The Indiana House was actually the first chamber in the nation to flip from Democrat to Republican on Tuesday night. Republicans now have a higher majority in the chamber than in any year since 1984.
So what does this really mean for the Indiana House?
Being in the majority means much more than being able to count on being able to pass a particular bill.
In Indiana, it means that the party in power runs operations in that chamber. Most of this happens behind the scenes, in aspects of staffing, operations and logistics- for example, the party in power maintains the House website and operates the live video feed of session.
For this reason, this week has been a flurry of activity for our staff.
But mainly, I believe that having Speaker Brian Bosma back at the helm will mean consistency, predictability, openness and possibilities for Hoosiers.
It will mean consistency and predictability for the way session is run-in everything from scheduling to timeliness.
It will mean open flow of information between majority and minority parties, leading to more and more creative possibilities.
Bills and ideas won't be bottled up because of partisan, petty politics. As Speaker Bosma says, "We will let the democratic process work."
Until the debate can begin, however, we have some housekeeping to do.
Here's an interesting fact: in Indiana, a person who has been elected but not yet sworn in is actually known as a "legislator-in-embryo."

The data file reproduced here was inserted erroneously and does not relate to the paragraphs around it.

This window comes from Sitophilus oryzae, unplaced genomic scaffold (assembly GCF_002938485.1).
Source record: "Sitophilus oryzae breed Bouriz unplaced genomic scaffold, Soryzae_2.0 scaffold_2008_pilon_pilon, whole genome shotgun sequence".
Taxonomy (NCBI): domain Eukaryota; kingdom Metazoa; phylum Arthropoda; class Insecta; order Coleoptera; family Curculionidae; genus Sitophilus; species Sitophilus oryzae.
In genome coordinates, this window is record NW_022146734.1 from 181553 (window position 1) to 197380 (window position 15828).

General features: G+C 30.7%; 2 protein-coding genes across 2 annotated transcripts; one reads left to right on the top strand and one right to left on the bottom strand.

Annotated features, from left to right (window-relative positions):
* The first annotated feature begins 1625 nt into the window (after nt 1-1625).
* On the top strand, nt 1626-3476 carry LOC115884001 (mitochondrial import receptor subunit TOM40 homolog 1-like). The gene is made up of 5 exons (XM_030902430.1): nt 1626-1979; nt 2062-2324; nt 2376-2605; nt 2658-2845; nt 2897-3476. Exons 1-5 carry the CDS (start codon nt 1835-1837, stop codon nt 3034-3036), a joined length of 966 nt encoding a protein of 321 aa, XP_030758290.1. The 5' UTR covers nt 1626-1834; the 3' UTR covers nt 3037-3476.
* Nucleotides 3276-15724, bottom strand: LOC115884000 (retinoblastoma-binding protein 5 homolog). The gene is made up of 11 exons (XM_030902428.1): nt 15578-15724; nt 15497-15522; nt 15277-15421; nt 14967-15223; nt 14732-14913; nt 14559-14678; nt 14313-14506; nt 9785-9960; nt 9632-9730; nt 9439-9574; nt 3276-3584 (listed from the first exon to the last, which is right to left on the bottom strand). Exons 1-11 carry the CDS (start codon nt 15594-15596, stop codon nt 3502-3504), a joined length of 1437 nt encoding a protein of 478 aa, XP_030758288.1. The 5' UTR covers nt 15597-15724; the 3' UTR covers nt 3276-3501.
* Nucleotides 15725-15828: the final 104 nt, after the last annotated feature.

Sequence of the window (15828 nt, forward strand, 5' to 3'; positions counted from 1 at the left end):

These as-yet 'unborn' representatives hit the ground running this week, with a full 'caucus' on Wednesday to officially meet each other, followed by a press conference held by Speaker Bosma.
For the next two weeks there will be plenty of activity at the Statehouse in Indianapolis, as our staff changes and prepares new offices and materials.
Tuesday, November 16, which is known as Organization Day-mostly because it's the day we organize ourselves and gather all the tools we'll need to start session.
We'll gather once again in Indianapolis for a brief session, and spend some time 'moving in' to the new space we'll have (since we're adding extra members to the caucus).
This is also the first day that legislators may file drafts for new bills. If successfully carried through the legislative process in the spring, these will become state law.
As I watch these new members arrive triumphantly at the Statehouse, I'm tremendously excited for them and I can't help but think back to the first time I walked up those limestone steps as a freshman legislator- just two short years ago.
However, unlike the past two years, I believe that House Republicans are now poised to make good, creative changes to governing in Indiana. We are going to carefully craft a budget, make sure our kids are getting the most education they can from every dollar, and continue leading the nation in job creation.
It's going to be very exciting, and I can't wait to get started.